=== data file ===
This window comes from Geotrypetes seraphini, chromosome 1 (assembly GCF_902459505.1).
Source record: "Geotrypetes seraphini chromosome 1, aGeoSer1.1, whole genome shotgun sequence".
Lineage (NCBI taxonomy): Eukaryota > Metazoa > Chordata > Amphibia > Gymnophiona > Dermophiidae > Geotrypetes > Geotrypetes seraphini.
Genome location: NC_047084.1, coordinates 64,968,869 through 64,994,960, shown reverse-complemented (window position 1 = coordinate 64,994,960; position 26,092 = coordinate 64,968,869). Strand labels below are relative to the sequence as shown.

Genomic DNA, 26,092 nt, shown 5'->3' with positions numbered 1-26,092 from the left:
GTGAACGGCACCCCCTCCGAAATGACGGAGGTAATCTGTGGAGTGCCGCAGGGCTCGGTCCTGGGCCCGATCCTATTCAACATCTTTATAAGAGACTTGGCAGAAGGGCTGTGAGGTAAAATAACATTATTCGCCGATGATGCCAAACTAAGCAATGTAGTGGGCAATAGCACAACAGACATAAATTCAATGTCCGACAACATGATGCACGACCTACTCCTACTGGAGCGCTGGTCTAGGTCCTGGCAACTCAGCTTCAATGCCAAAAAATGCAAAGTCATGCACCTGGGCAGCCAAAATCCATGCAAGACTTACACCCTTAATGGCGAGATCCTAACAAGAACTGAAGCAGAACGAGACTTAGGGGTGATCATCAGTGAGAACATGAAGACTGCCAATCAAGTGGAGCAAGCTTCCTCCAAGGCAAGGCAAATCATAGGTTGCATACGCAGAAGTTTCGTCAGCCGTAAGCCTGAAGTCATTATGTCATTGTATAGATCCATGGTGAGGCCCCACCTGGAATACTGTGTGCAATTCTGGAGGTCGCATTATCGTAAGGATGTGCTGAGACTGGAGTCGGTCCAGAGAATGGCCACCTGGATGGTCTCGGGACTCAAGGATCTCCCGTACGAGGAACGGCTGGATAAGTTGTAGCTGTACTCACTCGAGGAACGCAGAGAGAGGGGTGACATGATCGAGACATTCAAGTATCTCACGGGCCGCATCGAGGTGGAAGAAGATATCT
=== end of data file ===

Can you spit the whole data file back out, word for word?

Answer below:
This window comes from Geotrypetes seraphini, chromosome 1 (assembly GCF_902459505.1).
Source record: "Geotrypetes seraphini chromosome 1, aGeoSer1.1, whole genome shotgun sequence".
Lineage (NCBI taxonomy): Eukaryota > Metazoa > Chordata > Amphibia > Gymnophiona > Dermophiidae > Geotrypetes > Geotrypetes seraphini.
Genome location: NC_047084.1, coordinates 64,968,869 through 64,994,960, shown reverse-complemented (window position 1 = coordinate 64,994,960; position 26,092 = coordinate 64,968,869). Strand labels below are relative to the sequence as shown.

Genomic DNA, 26,092 nt, shown 5'->3' with positions numbered 1-26,092 from the left:
GTGAACGGCACCCCCTCCGAAATGACGGAGGTAATCTGTGGAGTGCCGCAGGGCTCGGTCCTGGGCCCGATCCTATTCAACATCTTTATAAGAGACTTGGCAGAAGGGCTGTGAGGTAAAATAACATTATTCGCCGATGATGCCAAACTAAGCAATGTAGTGGGCAATAGCACAACAGACATAAATTCAATGTCCGACAACATGATGCACGACCTACTCCTACTGGAGCGCTGGTCTAGGTCCTGGCAACTCAGCTTCAATGCCAAAAAATGCAAAGTCATGCACCTGGGCAGCCAAAATCCATGCAAGACTTACACCCTTAATGGCGAGATCCTAACAAGAACTGAAGCAGAACGAGACTTAGGGGTGATCATCAGTGAGAACATGAAGACTGCCAATCAAGTGGAGCAAGCTTCCTCCAAGGCAAGGCAAATCATAGGTTGCATACGCAGAAGTTTCGTCAGCCGTAAGCCTGAAGTCATTATGTCATTGTATAGATCCATGGTGAGGCCCCACCTGGAATACTGTGTGCAATTCTGGAGGTCGCATTATCGTAAGGATGTGCTGAGACTGGAGTCGGTCCAGAGAATGGCCACCTGGATGGTCTCGGGACTCAAGGATCTCCCGTACGAGGAACGGCTGGATAAGTTGTAGCTGTACTCACTCGAGGAACGCAGAGAGAGGGGTGACATGATCGAGACATTCAAGTATCTCACGGGCCGCATCGAGGTGGAAGAAGATATCT